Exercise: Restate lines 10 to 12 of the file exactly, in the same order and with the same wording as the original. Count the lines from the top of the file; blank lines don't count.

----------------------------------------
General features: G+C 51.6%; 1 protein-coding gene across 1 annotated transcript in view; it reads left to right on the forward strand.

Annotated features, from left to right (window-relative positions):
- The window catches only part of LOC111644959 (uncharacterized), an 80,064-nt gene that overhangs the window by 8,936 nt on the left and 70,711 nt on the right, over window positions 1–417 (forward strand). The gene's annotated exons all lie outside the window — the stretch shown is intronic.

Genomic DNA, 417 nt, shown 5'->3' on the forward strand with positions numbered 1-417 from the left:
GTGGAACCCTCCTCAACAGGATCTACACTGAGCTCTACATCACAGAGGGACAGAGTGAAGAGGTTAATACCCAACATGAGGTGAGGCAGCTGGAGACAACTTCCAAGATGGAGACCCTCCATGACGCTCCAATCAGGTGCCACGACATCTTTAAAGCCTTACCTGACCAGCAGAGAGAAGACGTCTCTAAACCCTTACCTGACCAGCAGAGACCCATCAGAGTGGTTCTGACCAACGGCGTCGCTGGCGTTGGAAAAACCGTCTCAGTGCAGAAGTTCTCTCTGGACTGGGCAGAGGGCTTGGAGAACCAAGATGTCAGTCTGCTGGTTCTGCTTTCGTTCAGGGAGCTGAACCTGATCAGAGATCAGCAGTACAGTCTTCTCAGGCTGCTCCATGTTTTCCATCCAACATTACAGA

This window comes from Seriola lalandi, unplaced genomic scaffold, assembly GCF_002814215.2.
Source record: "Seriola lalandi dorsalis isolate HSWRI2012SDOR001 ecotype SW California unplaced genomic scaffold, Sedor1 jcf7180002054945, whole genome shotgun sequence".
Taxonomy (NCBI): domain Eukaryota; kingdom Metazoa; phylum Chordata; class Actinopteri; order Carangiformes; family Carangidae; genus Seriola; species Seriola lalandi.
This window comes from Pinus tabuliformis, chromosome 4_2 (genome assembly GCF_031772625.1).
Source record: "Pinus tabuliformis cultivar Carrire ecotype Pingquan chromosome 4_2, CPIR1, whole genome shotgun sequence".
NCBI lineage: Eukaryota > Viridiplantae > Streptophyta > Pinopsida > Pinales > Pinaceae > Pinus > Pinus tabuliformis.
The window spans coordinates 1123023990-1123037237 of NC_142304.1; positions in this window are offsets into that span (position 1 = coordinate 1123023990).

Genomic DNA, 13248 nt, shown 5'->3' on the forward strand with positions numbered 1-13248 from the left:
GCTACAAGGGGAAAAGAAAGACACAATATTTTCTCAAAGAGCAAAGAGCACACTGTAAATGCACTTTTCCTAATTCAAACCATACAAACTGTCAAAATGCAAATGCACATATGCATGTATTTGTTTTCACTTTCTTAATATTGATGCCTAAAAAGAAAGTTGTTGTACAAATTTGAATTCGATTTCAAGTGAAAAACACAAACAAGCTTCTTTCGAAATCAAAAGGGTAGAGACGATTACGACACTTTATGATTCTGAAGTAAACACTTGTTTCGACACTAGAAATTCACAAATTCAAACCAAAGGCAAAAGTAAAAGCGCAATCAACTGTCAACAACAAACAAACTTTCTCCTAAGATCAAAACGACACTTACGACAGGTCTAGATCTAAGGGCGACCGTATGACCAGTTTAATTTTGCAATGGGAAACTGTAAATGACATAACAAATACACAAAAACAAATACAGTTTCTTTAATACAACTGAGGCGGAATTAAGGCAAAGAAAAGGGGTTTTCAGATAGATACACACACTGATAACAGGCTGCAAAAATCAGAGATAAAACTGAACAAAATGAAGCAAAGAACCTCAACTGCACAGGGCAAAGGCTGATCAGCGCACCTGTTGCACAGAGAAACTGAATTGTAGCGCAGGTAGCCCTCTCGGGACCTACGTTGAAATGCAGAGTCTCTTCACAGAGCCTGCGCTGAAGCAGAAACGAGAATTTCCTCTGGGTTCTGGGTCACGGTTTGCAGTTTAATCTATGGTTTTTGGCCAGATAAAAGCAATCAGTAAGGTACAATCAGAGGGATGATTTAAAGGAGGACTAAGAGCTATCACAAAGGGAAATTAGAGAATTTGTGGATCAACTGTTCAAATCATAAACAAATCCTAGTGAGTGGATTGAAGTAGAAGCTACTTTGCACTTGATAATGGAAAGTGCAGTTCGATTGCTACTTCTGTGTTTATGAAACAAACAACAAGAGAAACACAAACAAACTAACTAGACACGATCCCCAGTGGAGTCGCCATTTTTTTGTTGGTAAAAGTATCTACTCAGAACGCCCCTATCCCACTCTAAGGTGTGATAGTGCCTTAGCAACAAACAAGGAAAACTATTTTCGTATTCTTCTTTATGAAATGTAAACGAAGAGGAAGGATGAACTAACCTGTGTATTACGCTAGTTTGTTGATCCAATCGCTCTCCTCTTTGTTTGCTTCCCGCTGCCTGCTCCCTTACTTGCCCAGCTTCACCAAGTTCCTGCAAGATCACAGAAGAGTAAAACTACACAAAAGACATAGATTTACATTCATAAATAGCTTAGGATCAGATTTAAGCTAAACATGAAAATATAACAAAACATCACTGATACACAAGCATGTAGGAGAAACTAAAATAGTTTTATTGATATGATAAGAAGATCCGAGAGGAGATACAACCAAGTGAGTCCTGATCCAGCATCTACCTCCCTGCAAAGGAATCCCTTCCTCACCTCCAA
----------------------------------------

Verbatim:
Source record: "Pinus tabuliformis cultivar Carrire ecotype Pingquan chromosome 4_2, CPIR1, whole genome shotgun sequence".
NCBI lineage: Eukaryota > Viridiplantae > Streptophyta > Pinopsida > Pinales > Pinaceae > Pinus > Pinus tabuliformis.
The window spans coordinates 1123023990-1123037237 of NC_142304.1; positions in this window are offsets into that span (position 1 = coordinate 1123023990).